If the labor participation rate of 63.2% were to remain unchanged (it’s been climbing in recent years) then 150,000 net jobs per month through the end of 2022 would get us to 2.5% unemployment. That would be the lowest since 1952 and tie the record low rate seen outside of WWII (1.2% unemployment in 1944).
In reality, a rising labor participation rate is likely to keep unemployment higher than these static forecasting tools show, but that’s a good thing. The more people renter the workforce the stronger the base for a healthy economy to grow.
Over time GDP growth is a function of labor force growth + productivity growth, and positive wage growth tends to bring people in off the sidelines.
What’s more, rising wages help fuel consumer spending (65% to 70% of our economy) and give companies a reason to invest in productivity-boosting capex, (like 5G based automation).
In the 2020s 5G is expected to really hit its stride (50% penetration by 2023) and productivity growth of 2% to 2.5% could allow for 4% to 4.5% wage growth while still hitting the Fed’s 2% inflation target.
That would mean both a stronger economy (and faster earnings growth helping stocks) plus slower rates of future rate hikes.
Bottom Line: The Fed Meeting Was 100% Positive for Economic Fundamentals And Bodes Well for the Best Bull Market in History to Continue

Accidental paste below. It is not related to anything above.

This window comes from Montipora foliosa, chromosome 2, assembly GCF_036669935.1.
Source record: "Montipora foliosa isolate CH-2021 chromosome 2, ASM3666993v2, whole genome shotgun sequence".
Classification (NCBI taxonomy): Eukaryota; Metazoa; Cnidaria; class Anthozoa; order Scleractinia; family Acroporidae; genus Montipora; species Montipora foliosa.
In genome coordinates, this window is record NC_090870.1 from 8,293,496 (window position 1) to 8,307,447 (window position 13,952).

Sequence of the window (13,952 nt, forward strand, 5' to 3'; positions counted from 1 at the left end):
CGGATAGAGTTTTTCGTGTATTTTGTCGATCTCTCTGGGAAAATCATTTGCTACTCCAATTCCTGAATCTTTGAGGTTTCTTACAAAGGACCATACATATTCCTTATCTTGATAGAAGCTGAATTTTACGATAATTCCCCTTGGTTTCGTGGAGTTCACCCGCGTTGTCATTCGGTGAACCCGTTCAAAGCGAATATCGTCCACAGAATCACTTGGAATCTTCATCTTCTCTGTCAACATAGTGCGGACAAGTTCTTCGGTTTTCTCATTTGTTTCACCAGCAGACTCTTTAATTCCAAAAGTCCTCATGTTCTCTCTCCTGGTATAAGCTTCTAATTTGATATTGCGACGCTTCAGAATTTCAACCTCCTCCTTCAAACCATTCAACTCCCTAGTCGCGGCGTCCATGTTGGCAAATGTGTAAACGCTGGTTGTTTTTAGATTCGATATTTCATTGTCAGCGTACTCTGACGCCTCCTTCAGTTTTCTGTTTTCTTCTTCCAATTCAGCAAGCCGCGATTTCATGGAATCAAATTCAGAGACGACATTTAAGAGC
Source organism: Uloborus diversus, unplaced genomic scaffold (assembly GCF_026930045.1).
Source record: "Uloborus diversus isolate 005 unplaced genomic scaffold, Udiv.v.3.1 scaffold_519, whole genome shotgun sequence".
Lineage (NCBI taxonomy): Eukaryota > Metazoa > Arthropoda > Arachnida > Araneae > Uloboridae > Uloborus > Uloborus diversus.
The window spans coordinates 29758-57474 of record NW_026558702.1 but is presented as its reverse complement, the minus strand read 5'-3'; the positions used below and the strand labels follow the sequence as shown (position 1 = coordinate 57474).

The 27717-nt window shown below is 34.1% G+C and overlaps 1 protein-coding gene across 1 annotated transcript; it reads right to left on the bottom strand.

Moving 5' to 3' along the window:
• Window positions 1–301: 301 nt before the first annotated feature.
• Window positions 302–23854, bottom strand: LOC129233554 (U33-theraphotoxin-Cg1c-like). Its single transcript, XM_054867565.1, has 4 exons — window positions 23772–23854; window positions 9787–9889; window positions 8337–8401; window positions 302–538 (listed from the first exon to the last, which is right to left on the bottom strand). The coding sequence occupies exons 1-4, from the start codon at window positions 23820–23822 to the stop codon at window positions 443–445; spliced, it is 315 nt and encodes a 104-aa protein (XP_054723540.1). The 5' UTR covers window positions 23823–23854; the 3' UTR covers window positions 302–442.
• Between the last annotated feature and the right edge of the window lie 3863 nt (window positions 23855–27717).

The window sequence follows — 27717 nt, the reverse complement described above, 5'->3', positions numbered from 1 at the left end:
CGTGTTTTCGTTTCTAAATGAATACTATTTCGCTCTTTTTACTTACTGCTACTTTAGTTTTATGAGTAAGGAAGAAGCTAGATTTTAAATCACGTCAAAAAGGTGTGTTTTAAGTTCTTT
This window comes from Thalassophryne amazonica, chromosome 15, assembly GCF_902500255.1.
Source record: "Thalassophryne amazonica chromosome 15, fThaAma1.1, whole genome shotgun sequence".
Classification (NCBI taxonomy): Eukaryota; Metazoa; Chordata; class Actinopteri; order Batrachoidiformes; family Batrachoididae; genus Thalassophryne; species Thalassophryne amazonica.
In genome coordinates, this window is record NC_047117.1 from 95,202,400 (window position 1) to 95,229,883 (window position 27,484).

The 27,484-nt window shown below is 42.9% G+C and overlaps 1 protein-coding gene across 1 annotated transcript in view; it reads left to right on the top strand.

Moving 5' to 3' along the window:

On Nov 11, the longest bull market in history became the most profitable one as well, and since then the market has climbed steadily higher.
In order to avoid a bear market, we need to avoid a recession and keep corporate earnings growing. Fortunately, the December Fed meeting had nothing but good news for economic/market fundamentals including
- no recession expected through at least 2022 (backed up by actual economic data)
- a modest pace of future rate hikes (1 per year starting in 2021)
- the Fed forecasting significant expansion of the labor market (rising participation)
As long as the fundamentals of the US economy remain as robust as they are today, not just is no bear market likely, but the best bull market in history is likely to have many more years to run and set many more records along the way.
SPY shares were trading at $319.78 per share on Tuesday morning, up $0.28 (+0.09%). Year-to-date, SPY has gained 29.74%, versus a 29.74% rise in the benchmark S&P 500 index during the same period.
About the Author: Adam Galas
Adam has spent years as a writer for The Motley Fool, Simply Safe Dividends, Seeking Alpha, and Dividend Sensei. His goal is to help people learn how to harness the power of dividend growth investing. Learn more about Adam’s background, along with links to his most recent articles. More...